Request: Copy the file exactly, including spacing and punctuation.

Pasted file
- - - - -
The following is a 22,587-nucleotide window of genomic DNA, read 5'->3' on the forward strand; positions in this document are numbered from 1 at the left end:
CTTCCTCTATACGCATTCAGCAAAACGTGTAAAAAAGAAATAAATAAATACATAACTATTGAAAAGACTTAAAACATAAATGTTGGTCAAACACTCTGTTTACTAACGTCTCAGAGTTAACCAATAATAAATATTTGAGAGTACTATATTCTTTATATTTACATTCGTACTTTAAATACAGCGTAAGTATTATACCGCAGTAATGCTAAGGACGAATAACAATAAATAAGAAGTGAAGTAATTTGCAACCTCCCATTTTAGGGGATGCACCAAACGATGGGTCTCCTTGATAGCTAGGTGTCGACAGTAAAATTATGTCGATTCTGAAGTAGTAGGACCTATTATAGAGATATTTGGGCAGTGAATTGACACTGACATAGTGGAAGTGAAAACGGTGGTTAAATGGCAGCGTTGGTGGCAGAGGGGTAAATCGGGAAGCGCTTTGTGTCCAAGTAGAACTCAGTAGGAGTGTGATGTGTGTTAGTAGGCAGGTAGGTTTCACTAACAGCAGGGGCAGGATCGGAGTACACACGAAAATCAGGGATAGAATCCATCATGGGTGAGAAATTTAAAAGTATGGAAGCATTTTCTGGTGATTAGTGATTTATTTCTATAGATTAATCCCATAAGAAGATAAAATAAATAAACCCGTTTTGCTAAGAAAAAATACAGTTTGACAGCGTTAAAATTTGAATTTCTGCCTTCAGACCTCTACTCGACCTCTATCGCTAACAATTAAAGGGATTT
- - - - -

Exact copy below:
The following is a 22,587-nucleotide window of genomic DNA, read 5'->3' on the forward strand; positions in this document are numbered from 1 at the left end:
CTTCCTCTATACGCATTCAGCAAAACGTGTAAAAAAGAAATAAATAAATACATAACTATTGAAAAGACTTAAAACATAAATGTTGGTCAAACACTCTGTTTACTAACGTCTCAGAGTTAACCAATAATAAATATTTGAGAGTACTATATTCTTTATATTTACATTCGTACTTTAAATACAGCGTAAGTATTATACCGCAGTAATGCTAAGGACGAATAACAATAAATAAGAAGTGAAGTAATTTGCAACCTCCCATTTTAGGGGATGCACCAAACGATGGGTCTCCTTGATAGCTAGGTGTCGACAGTAAAATTATGTCGATTCTGAAGTAGTAGGACCTATTATAGAGATATTTGGGCAGTGAATTGACACTGACATAGTGGAAGTGAAAACGGTGGTTAAATGGCAGCGTTGGTGGCAGAGGGGTAAATCGGGAAGCGCTTTGTGTCCAAGTAGAACTCAGTAGGAGTGTGATGTGTGTTAGTAGGCAGGTAGGTTTCACTAACAGCAGGGGCAGGATCGGAGTACACACGAAAATCAGGGATAGAATCCATCATGGGTGAGAAATTTAAAAGTATGGAAGCATTTTCTGGTGATTAGTGATTTATTTCTATAGATTAATCCCATAAGAAGATAAAATAAATAAACCCGTTTTGCTAAGAAAAAATACAGTTTGACAGCGTTAAAATTTGAATTTCTGCCTTCAGACCTCTACTCGACCTCTATCGCTAACAATTAAAGGGATTT